Saving the last of the largest birds on Earth

red-necked ostrich and a donkey
Red-necked ostriches are the largest subspecies of the world’s largest bird. iStock

The New Kings James Version translates Job 39:13-19 this way:

  • The wings of the ostrich wave proudly, but are her wings and pinions [like the] kindly stork’s?
  • For she leaves her eggs on the ground, and warms them in the dust;
  • She forgets that a foot may crush them, or that a wild beast may break them.
  • She treats her young harshly, as though [they were] not hers; her labor is in vain, without concern,
  • Because God deprived her of wisdom, and did not endow her with understanding.
  • When she lifts herself on high, she scorns the horse and its rider.


One day, if we are not very careful, like so many other species, there may not be any around. How many times does one expect to see a lion or an elephant and instead one comes across an ostrich, or a small flock or a large aggregation walking or running at full speed across the plains of Africa? Or once, as we were showing our son the Indian Ocean for the first time, we saw an ostrich prancing on the beach amongst algae right there on the South African coastline. They are unlike any other animal on Earth. They are the world’s biggest birds. But unlike the more common ostriches, the Maasai ostrich, the Somali and the Southern African Ostrich, which people usually see in East and Southern Africa, there is another subspecies that is even bigger, the red-necked ostrich in Senegal and it is the biggest bird on the planet. It needs protection and conservation funds. Humans long ago destroyed and caused the extinction of the moa in New Zealand, who were 12 feet tall and about 500 lbs.

Conservation efforts are needed to save the very rare red-necked ostrich because they are unique and the largest bird left on Earth. Bill Clark has been at the forefront of conservation and anti-poaching efforts all across Africa for decades. The following words are his:

There are four subspecies of ostriches alive today. Of these, the nominate subspecies, Struthio camelus camelus, commonly known as the North African red-necked ostrich, is the largest. Adult males grow to 9 feet and 340 pounds, making them the largest birds on Earth.

They’re also among the rarest. The North African red-necked ostrich is classified as “critically endangered” by IUCN, and it’s listed on CITES Appendix I. It once inhabited 18 countries in northern Africa, from Senegal on the Atlantic clear across to Sudan on the Red Sea. Today, remnant populations are identified in only four countries (Cameroon, Chad, Central African Republic and Senegal). These populations are fragmented and there is doubt whether any of them is viable.

The ostriches were exterminated for several greedy reasons. A century ago, their feathers were popular in women’s fashions. More recently, ostrich skin became popular for men’s cowboy boots. Some entrepreneurs hyped ostrich meat as being low in cholesterol. Some artisans thought ostrich eggs (the largest single cell on earth) to be of decorative value. Some herdsmen didn’t like ostriches because they drank some of the ever diminishing surface water.

Another subspecies of ostrich stands in Africa. Photo credit: Cyril Christo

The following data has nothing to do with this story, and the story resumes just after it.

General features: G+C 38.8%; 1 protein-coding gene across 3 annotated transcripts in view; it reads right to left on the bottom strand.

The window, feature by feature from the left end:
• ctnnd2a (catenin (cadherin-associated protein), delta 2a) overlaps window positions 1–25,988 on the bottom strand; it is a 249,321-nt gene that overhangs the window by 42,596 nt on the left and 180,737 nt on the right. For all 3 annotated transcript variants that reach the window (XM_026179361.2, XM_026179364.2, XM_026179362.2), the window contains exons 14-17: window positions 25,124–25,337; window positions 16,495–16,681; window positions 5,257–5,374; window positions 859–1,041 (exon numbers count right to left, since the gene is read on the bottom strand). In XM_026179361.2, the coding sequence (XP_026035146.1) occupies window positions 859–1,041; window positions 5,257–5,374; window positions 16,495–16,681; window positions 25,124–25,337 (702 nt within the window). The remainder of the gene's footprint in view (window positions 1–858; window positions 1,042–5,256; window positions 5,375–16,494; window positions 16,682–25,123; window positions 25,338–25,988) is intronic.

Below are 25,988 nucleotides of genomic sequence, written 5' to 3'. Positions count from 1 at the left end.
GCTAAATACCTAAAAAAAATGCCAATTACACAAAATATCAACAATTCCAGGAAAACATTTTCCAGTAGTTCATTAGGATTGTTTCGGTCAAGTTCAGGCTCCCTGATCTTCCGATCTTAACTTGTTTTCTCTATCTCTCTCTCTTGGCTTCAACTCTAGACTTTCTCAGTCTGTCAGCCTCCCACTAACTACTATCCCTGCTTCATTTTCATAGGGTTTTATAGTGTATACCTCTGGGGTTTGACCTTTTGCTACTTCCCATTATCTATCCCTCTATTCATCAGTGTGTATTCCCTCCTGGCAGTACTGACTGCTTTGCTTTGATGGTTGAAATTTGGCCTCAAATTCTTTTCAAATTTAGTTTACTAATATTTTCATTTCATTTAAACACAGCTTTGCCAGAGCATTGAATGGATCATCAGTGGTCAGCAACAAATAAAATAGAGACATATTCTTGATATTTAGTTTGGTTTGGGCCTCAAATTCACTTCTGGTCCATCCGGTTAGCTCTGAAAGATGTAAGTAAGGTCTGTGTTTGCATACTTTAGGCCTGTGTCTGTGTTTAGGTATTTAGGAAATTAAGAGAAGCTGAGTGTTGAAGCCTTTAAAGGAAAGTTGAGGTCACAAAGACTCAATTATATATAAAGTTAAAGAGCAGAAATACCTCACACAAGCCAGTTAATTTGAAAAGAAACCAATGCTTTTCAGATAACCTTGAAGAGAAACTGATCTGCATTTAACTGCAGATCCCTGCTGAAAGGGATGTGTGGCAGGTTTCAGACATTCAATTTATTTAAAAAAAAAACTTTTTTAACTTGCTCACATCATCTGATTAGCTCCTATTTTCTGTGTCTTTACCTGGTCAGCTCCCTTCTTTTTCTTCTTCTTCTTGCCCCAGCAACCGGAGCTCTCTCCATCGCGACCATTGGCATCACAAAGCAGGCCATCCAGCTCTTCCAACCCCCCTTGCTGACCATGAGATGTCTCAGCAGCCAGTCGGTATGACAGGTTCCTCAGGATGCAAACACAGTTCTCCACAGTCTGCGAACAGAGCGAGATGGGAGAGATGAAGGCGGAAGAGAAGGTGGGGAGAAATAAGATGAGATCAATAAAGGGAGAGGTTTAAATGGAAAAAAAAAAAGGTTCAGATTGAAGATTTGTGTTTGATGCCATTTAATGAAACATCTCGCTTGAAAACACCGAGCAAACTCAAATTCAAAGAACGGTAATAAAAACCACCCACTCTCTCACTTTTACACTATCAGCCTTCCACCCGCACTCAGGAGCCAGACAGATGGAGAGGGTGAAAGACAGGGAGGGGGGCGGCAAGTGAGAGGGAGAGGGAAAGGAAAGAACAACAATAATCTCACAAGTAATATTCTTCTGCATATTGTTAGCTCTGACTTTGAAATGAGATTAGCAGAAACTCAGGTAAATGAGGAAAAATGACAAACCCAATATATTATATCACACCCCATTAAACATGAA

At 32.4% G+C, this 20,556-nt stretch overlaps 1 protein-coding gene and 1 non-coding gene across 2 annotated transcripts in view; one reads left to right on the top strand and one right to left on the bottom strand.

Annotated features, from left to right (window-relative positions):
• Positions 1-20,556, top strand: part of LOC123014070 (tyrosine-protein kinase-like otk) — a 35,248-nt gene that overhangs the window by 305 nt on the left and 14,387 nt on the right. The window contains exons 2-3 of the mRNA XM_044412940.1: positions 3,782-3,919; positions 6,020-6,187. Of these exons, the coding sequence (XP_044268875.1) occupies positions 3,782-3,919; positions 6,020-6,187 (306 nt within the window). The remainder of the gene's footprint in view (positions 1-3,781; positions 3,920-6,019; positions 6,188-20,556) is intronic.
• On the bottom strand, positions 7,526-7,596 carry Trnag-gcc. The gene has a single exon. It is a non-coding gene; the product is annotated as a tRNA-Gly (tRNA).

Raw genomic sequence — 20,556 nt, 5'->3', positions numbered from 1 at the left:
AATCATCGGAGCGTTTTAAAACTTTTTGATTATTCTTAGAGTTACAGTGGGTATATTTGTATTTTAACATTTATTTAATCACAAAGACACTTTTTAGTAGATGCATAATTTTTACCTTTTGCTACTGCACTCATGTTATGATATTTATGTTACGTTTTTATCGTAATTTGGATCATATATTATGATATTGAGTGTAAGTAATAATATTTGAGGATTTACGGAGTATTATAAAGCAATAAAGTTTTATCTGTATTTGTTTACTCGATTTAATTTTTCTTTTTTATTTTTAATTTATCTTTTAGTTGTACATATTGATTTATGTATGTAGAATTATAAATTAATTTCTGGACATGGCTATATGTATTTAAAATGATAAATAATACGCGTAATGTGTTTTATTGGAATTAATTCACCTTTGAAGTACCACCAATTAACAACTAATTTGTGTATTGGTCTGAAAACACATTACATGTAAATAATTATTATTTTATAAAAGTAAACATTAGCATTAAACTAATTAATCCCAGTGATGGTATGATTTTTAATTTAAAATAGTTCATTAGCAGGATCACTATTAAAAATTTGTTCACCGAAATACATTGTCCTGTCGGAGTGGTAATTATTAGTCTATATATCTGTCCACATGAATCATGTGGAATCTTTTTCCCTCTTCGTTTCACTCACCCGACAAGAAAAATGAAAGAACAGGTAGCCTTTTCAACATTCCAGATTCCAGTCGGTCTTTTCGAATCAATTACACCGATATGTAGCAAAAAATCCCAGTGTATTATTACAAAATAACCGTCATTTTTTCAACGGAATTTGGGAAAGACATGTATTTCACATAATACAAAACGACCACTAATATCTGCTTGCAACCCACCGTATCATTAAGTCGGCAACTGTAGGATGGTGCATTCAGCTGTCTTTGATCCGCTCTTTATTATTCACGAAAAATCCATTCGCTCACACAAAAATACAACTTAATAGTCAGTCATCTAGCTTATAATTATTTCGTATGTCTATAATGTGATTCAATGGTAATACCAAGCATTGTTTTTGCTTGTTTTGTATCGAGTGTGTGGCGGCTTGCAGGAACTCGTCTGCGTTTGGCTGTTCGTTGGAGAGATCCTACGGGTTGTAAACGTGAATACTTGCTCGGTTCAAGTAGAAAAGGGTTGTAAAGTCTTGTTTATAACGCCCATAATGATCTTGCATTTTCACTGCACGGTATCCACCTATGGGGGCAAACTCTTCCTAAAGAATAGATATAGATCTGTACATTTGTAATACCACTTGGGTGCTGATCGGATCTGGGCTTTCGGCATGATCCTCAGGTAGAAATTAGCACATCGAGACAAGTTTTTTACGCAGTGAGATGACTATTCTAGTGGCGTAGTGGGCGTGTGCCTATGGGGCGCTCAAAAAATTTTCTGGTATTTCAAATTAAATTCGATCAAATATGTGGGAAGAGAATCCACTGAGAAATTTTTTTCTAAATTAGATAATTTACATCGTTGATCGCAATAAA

Senegal’s National Parks Directorate conducted a month-long field survey of ostriches in on 8,000 square miles of the country’s prime ostrich habitat, Ferlo Biosphere Reserve. That survey detected several ostrich footprints, a few fecal samples, and one feather. It concluded that the ostrich still survives in Senegal, but its population could not be more than a dozen individuals. The fecal samples and feather were sent for DNA analysis at The Hebrew University of Jerusalem, which confirmed the bird to be Struthio camelus camelus.

The most promising method of saving Senegal’s ostriches is via “reinforcement” – a process of adding more ostriches of the same subspecies to the existing population to improve its numbers and genetic vigor, and thus enhance its prospects for survival. At present, the Senegal National Parks Directorate is working with the Israel Nature and Parks Authority on “Project Avraham” – the restoration of ostriches to Senegal. This project is being supported by Friends of Animals, a US-based NGO which has worked with both the Senegalese and Israelis for more than 30 years.

The project intends to ship ostrich eggs from Israel’s Hai-Bar Wildlife Reserve to Senegal’s Ferlo North Wildlife Reserve. Those eggs will be incubated and hatched at Ferlo, and the chicks carefully reared so they can be used to reinforce the wild population and help to rescue this largest of all birds from extinction.

This is part of a much larger project to rescue the entire Ferlo. The Ferlo is the Senegalese term for the Sahel. And like the rest of Africa’s Sahel, the Ferlo has been crushed beneath multiple burdens of land and water mismanagement, over-grazing, habitat destruction, climate change and desertification. But each of these is a problem that can be addressed and solved.

Over-grazing by too many livestock is a major problem. This is being addressed by negotiating with the local Fulani people to reduce the sizes of their herds of cows, goats and sheep.  But the Fulani insist on alternatives. Every one agrees – let’s try eggplant, tomatoes, lettuce and lentils.

Decades ago, a Fulani family could keep only as many livestock as there was water available to drink. If a family brought 100 cows into a habitat that could provide water for only 50, there would be a crisis, and many cows would die. But aid agencies wanting to help the Fulani began digging boreholes into the Earth, tapping the water table for large amounts of “ancient” water that had been lying there for centuries. But with abundant water available, the herdsmen grew their livestock to larger and larger numbers.

Before long, there were more livestock than the vegetation could properly feed. Most of the nutritious and palatable plants were consumed first. Large areas of landscape were over-grazed. The hot, dry wind eroded the exposed topsoils and carried them up. But whatever goes up eventually comes down, often sifting into the lowest places on the landscape. The lowest points were the natural basins that formerly held seasonal rains well into the dry season. Some basins were so deep they could store rain water until the next year’s rainy season replenished them. Some water could always be found in the Ferlo. But that was long ago. Silt has filled in virtually all of the depressions, and the only water available at the end of a dry season is at the over-taxed boreholes. That means very little water for wildlife.